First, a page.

Lezgiblog, reloaded


Hello and welcome to this blogs’ new home! The posting will be more regular, if not very frequent. Realistically I would expect a new post every two weeks or so.

To all those who commented: thank you for your feedback! It’s really appreciated. I will try to get back and reply to all of you shortly.

Почему не пишу здесь по-русски?

… потому что во-первых, не получается так, как хотелось бы и, во-вторых, не считаю того нужным. А точнее:

1. Признаться стыдно, но надо. Дамы и господа, мой русский никак не на высоте и писать на таком уровне как следовало бы кое-как образованному человеку просто не могу. Искренно извиняюсь.

2. Наличие в рунете хороших материалов по лезгинскому (и другим дагестанским языкам) а также возможности прямого общения с его (их) носителями, подавляющие большинство которых владеет русским языком так, как я никогда не буду, – всё это делает все мои усилия и попытки лишными. Я просто ничего не могу добавить к тому, что уже сказано, написано, настоящими знатоками и носителями живого языка.

Думаю однако, что этот блог и другие мои странички, могут прийти в пользу тем, у кого интерес к лезгинскому языку есть, а знания русского и знакомства с цирилицей- пока нет. К примеру – лезгинам проживающим вне границ исторического Лезгистана (в Турции, США и др. странах). Именно на них рассчитан этот ресурс. Конечно, это не значит, что только и исключительно на них. Может быть и русскоязычны лица найдут здесь что-то интересное.

Если у Вас есть какие-либо предложения, вопросы, комментарии или советы – большая просьба не таить их, а писать :)

New beginning

As you can see, the blog’s address has changed (as a part of my strategy of putting all my blogs in one place), but its contents have not.

Expect new additions soon(ish), as I’ve just found not only a wealth of very useful materials, but more importantly the willpower to move further on.

Learning Lezgi – how do we proceed

A couple words about what are my plans for the immediate future of this blog.

1. How to read Lezgi. This introducton to Lezgi Cyrillic will be continued in small, easily palatable, chunks, each introducing only a couple of letters (first those which are similar to Latin ones, then more uniquely shaped, then digraphs and trigraphs – plenty of them). I’ll try to smuggle in some info about grammar and choose as useful example words as possible – but some randomness of the vocabulary is inevitable. Lezgi sound system is quite rich and it’ll take us some time before we will be able to form meaningful sentences.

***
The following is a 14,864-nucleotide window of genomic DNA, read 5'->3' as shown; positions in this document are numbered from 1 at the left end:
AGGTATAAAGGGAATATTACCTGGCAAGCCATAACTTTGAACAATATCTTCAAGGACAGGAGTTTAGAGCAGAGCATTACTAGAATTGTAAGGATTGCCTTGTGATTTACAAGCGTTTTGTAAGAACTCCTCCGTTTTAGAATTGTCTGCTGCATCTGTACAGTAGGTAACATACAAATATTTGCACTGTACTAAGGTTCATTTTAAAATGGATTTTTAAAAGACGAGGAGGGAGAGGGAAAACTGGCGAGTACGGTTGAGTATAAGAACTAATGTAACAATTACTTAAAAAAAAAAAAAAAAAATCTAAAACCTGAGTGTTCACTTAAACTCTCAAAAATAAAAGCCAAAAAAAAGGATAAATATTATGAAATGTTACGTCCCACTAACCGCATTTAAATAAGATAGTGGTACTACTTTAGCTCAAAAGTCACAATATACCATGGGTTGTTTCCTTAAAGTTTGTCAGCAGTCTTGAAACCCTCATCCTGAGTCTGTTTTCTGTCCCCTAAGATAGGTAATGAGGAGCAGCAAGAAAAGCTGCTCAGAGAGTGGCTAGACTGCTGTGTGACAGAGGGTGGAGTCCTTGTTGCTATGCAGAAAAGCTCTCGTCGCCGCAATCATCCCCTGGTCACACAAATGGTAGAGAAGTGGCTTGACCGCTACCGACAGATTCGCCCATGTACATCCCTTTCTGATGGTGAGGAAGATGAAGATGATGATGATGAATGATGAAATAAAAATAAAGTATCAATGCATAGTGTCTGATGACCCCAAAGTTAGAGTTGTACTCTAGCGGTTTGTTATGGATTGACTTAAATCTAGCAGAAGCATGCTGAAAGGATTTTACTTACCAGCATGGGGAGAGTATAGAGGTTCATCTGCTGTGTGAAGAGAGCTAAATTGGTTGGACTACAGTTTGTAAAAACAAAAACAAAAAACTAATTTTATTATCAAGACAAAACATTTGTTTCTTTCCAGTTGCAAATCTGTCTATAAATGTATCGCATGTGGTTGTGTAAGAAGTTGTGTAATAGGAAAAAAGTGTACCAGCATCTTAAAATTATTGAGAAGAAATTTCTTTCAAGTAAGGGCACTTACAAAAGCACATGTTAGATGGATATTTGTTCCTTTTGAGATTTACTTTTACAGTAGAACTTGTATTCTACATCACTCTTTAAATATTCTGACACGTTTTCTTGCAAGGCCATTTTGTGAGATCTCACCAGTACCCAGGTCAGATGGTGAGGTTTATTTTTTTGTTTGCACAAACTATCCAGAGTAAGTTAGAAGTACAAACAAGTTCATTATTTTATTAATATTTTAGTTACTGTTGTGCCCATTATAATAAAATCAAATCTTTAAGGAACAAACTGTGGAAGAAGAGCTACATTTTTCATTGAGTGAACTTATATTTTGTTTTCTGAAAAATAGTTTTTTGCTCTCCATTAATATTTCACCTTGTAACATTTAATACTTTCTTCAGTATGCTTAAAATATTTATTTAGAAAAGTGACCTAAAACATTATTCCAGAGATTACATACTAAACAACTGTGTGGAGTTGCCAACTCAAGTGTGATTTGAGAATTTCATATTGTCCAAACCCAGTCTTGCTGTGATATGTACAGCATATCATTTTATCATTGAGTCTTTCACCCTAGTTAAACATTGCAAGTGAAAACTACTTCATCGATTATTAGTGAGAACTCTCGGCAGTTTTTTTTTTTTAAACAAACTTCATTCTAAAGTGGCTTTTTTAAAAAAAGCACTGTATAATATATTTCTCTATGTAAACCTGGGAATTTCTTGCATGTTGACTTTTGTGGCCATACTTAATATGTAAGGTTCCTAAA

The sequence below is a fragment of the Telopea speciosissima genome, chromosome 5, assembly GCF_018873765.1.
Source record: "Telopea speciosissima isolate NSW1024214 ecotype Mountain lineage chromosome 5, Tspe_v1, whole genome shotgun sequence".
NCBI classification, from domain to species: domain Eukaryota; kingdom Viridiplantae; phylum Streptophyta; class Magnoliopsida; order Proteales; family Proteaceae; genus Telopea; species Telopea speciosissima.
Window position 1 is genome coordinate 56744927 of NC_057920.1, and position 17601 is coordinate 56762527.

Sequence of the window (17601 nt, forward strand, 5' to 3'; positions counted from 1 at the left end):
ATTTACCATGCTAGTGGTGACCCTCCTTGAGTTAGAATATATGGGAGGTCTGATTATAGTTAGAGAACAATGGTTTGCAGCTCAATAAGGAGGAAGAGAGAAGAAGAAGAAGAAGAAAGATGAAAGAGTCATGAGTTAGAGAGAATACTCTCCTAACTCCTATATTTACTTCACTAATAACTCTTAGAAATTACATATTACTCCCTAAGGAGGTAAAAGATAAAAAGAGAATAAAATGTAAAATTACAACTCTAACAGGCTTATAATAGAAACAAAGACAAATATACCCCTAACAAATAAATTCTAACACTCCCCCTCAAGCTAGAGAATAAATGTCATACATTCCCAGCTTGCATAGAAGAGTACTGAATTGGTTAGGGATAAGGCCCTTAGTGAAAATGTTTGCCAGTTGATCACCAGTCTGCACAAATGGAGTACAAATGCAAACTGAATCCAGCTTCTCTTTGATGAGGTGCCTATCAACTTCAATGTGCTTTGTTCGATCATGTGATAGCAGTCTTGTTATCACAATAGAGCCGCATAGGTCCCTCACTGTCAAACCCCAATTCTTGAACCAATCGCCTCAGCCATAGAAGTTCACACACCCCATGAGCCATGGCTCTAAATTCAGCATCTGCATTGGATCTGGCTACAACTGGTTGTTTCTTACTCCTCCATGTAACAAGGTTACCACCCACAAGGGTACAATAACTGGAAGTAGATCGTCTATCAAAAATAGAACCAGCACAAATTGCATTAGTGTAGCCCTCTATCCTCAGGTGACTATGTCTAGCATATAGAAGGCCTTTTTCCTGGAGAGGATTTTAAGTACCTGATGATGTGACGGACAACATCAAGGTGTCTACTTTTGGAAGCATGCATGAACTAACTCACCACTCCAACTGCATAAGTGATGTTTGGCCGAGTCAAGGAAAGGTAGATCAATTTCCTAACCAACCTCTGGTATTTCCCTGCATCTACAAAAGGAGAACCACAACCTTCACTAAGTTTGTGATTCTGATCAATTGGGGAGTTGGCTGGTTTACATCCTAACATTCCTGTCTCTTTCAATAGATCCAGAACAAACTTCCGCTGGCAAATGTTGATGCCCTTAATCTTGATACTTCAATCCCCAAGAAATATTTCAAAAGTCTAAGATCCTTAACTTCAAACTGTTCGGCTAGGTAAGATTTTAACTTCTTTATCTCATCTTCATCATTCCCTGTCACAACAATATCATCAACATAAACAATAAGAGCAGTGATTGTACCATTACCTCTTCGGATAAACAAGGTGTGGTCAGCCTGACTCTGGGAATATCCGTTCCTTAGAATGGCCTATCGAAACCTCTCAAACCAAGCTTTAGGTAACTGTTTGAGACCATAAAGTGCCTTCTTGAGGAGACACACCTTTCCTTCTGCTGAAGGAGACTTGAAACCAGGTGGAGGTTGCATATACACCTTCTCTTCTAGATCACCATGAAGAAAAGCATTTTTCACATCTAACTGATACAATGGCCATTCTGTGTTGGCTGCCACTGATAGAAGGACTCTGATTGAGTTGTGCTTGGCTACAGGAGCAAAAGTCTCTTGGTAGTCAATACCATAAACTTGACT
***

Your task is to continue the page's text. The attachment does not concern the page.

2. Lezgi lessons. After we’re done with reading, we’ll start to actually learn the language and not only its script. The lessons will start from scratch and all the info introduced during the script phase will be repeated to keep the material organised. I’ll try to maintain a light tone and to make it as entertaining as possible.

3. Feedback. It’s much needed. For one thing, it’s always good to know what works and what doesn’t, what is explained well and what demands further clarifications. So I welcome any opinions. What’s even more important is that whoever reads this must be aware that I don’t really know Lezgi. I know a bit or two about it, and I can read it fairly ok, but there’s still a lot of unsolved mysteries out there. So, what’s particularly important is feedback from those who speak Lezgi well. I will try to spread the word about this blog among my Lezgi friends, and if you have the opportunity, please do so as well.

4. Regular updates. Don’t expect them. I’ll try to make this blog alive, but can’t promised any regular activity.

That would be it for now. Next time – those Cyrillic letters which look like Latin ones but don’t sound like them.

Introducing Learning Lezgi

This webspace is almost a year old, yet it is only now that I’ve decided to fill it with content. My journey with Lezgi has had its ups and downs (of which I’ll tell you later) thus far, but I hope that now I’m finally back on the right track.

But first things first – you might want to know what is this Lezgi thing I am talking about. After all I can’t assume you’re familiar with it, can I? To put it briefly, Lezgi is a Caucasian  language spoken by over 500k people most of whom live in northern Azerbaijan and southern Dagestan (I think you may want to consult an atlas now). Ah, another thing – ‘Caucasian’ here is taken to mean ‘pertaining to the Caucasus mountain range’  and not ‘white-skinned’, mind you.

Back to the point – it has no relatives outside the Caucasus area, which sort of means it’s nothing like any other language you’re familiar with. Lots of difficult vocabulary, strange grammar, guttural sounds – I kid you not. On the other hand it’s just about the most accessible of its kin – the Lezgis are very helpful and well represented on the Net and the language itself is still less quirky than some of its cousins.

The idea behind this blog is twofold: first, to give me some space to document my efforts to learn it, vent my frustration and cry for help and second, to share a couple pieces of what could pass for facts about the language with the outside world. Expect mini lessons, pontifications about minor grammar points, short translations etc.

I’ll be writting mainly in English and Lezgi (or rather my best approximation of it), but entries in Russian, Turkish or Polish could happen sometime as well.

That’s it for now. Let me finish this post with what for some of you will be the first ever Lezgi word they learnt:

Сагърай / Saghraj! (this means ‘be healthy, be well’ and is used as a farewell or a thankyou in Lezgi)